Monday, 4 June 2012

Glutathione - The Master Antioxidant

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The hottest trend in anti-aging might be an antioxidant called glutathione (GSH).  An exciting youthful solution you say, but what is the evidence to support the ingestion of glutathione as a supplement?

Glutathione, nature's insurance policy is considered as the master antioxidant.  It plays a role in controlling blood pressure, inflammation and DNA synthesis, with an important role in antioxidant defence. 

Deficiency may certainly contribute to oxidative stress and aging.  Certain disease states such as cancer and type 2 diabetes increases oxidative stress and responds by increasing glutathione activity in cells.  Interestingly, high fat diets may increase glutathione loss from cells but this is one antioxidant that is able to regenerate itself after performing its role.

Glutathione is manufactured inside your cells from its precursor amino acids called glycine, glutamate and cystine.  The antioxidant activity of glutathione is attributed specifically to the presence of cysteine in the compound.  As your body already makes the required levels of glutathione, ingesting a single supplement of GSH is futile in increasing glutathione activity.  In simple words, it’s the same as flushing your money down the toilet.

On a serious note, a conclusion is extremely difficult due to the lack of long term clinical studies evaluating the effectiveness of supplementation in anti-aging.  A study in the Journal of Nutrition in 2004 does state that animal and human studies call for adequate protein status for the maintenance of glutathione homeostasis.  Unless an individual is malnourished, for the average healthy persons in the UK, the good news is that most of us have adequate protein status.

So interesting background information about glutathione I agree, but what have you actually learnt about fighting the battle against aging? 

Aging is inevitable.  If you need to eat away your wrinkles (as do I might I add), then consider foods that are naturally rich in sulphur containing amino acids to promote antioxidant activity via glutathione synthesis.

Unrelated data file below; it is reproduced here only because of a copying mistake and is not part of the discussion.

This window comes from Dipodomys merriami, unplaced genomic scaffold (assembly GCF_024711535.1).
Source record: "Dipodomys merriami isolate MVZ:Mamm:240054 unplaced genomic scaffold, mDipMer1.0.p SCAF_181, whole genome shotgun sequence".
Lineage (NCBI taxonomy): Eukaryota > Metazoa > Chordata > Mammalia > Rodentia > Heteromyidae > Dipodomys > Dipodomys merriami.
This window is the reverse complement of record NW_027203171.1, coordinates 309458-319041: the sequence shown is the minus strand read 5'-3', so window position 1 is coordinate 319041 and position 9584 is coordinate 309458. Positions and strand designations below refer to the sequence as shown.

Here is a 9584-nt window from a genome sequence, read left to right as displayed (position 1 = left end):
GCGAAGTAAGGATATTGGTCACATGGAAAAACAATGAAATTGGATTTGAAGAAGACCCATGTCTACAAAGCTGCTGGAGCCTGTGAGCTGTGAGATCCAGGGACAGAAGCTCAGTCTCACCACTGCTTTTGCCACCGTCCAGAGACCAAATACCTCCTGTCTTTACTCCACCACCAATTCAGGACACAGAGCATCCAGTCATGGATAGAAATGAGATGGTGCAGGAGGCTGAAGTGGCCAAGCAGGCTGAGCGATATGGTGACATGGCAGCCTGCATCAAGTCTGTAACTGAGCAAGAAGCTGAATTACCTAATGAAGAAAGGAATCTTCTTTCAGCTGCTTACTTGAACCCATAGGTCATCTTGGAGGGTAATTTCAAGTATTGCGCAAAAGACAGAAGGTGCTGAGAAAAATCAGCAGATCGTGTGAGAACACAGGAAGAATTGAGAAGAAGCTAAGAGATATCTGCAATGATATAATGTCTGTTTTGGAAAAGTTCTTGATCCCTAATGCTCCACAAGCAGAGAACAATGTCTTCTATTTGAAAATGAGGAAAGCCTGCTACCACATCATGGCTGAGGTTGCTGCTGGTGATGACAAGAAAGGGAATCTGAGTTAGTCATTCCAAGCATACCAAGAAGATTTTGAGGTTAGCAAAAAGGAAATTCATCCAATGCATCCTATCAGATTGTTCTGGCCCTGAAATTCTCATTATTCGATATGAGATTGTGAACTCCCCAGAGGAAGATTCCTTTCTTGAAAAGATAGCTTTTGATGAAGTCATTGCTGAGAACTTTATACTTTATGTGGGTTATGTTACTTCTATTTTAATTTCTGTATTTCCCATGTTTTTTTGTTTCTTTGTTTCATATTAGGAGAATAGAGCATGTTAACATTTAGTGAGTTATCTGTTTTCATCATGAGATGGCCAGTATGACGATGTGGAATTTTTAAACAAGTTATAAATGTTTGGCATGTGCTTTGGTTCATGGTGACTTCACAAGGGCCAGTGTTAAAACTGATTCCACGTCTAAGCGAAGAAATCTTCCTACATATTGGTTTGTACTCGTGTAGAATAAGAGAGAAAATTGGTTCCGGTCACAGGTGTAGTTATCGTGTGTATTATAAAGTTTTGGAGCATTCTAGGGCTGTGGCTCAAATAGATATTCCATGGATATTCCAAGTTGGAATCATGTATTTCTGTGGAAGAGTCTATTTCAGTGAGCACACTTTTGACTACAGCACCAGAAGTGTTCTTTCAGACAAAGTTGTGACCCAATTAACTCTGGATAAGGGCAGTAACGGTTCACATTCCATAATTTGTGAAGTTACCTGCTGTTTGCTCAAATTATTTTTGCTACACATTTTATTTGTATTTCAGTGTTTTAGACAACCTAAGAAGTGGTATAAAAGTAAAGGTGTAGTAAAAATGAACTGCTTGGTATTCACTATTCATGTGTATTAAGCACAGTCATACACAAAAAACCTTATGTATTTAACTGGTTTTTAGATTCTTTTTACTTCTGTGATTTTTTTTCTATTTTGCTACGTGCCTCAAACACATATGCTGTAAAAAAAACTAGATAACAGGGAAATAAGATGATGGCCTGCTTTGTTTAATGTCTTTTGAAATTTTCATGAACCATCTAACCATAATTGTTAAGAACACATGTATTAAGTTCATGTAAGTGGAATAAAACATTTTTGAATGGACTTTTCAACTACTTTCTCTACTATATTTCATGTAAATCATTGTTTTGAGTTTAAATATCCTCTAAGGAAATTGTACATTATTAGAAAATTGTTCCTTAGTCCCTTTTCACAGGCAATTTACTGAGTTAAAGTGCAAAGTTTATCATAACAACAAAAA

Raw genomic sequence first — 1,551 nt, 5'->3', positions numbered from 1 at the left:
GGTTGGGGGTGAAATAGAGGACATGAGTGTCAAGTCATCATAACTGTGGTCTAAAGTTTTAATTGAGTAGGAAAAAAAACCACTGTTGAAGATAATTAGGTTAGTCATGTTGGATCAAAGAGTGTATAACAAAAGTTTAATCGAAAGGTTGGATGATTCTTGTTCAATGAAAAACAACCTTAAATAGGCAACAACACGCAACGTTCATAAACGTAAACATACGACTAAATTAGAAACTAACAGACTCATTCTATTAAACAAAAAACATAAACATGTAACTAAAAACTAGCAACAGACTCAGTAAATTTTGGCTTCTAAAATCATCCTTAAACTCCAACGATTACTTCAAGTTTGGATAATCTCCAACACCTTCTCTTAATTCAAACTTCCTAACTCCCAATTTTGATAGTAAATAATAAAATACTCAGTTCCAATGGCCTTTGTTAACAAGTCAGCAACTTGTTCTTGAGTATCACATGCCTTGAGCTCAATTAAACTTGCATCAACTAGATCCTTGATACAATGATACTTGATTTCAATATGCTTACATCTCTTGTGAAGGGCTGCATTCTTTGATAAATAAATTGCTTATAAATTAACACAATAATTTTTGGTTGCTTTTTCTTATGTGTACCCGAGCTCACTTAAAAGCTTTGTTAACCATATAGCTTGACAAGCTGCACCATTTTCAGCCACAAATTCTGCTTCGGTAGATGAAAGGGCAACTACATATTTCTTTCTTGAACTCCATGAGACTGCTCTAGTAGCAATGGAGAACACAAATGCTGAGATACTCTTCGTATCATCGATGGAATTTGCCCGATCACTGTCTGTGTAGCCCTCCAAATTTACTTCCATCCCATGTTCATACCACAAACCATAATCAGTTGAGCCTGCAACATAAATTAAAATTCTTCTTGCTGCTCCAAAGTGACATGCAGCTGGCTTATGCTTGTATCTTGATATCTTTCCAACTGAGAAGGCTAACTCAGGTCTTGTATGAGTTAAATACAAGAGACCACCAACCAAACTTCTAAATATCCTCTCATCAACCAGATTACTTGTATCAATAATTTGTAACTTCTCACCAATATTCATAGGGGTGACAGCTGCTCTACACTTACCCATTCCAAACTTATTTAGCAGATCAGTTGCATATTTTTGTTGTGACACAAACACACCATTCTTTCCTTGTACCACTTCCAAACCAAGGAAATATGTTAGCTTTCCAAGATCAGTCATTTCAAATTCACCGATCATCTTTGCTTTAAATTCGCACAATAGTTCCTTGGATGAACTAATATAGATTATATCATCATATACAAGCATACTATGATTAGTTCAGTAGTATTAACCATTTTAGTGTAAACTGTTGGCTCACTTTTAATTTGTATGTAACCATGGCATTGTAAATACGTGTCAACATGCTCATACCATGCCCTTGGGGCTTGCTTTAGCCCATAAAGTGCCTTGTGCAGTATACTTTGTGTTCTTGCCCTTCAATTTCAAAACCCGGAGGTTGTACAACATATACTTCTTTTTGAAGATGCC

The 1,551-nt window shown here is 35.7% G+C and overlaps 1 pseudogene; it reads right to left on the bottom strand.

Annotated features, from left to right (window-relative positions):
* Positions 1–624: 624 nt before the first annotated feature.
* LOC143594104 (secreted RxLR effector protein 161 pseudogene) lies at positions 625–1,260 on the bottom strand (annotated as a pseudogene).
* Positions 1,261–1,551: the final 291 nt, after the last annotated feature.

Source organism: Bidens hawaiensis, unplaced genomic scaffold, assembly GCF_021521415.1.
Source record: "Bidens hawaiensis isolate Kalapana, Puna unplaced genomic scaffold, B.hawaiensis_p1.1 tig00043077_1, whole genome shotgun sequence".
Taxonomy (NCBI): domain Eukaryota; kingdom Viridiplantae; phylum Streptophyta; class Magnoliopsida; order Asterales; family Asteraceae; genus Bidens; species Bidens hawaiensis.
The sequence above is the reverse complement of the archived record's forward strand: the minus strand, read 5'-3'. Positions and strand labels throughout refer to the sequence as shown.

Declutter your kitchen of high fat foods and stock up on plant sources of sulphur rich amino acids such as garlic, onions, red peppers, asparagus and broccoli. These vegetables are also abundant in other antioxidants such as vitamin C and flavanoids.  

Polyphenol rich foods such as tea, berries, red wine, cocoa, olives, spinach, soy products, certain nuts and turmeric are considered to up-regulate the body’s natural antioxidants and may aid the function of glutathione.

Speaking of turmeric, a recent study published this month in Age, divulged that curcumin, a bioactive compound in turmeric may also play a role in life extension.  For full impact and use of this finding, let’s make dhal tomorrow.  Dhal is an Indian dish that utilises turmeric and calls for oxygen quenching ingredients such as garlic and onions.  Stay tuned for this antioxidant rich recipe.

Finally, eat selenium rich foods which work alongside glutathione in antioxidant activity.  Foods considered to be rich in selenium in the UK are seafood, duck, liver, various cuts of pork, poultry, brazil nuts, sunflower seeds, lentils, mushrooms, kidney, soy and mung beans to name a few.

The Purple Summary
Follow a well balanced diet, and then there really is no need in my humble opinion to rush out and purchase expensive glutathione containing supplements.  At this stage in my research into glutathione, I am saying no to supplements and yes to a diet packed naturally high with antioxidants.  

What are your thoughts on glutathione?

This article can also be viewed on Anti-Aging Forum.


  1. Great reading thanks so much, shall rush out to buy some tumeric today!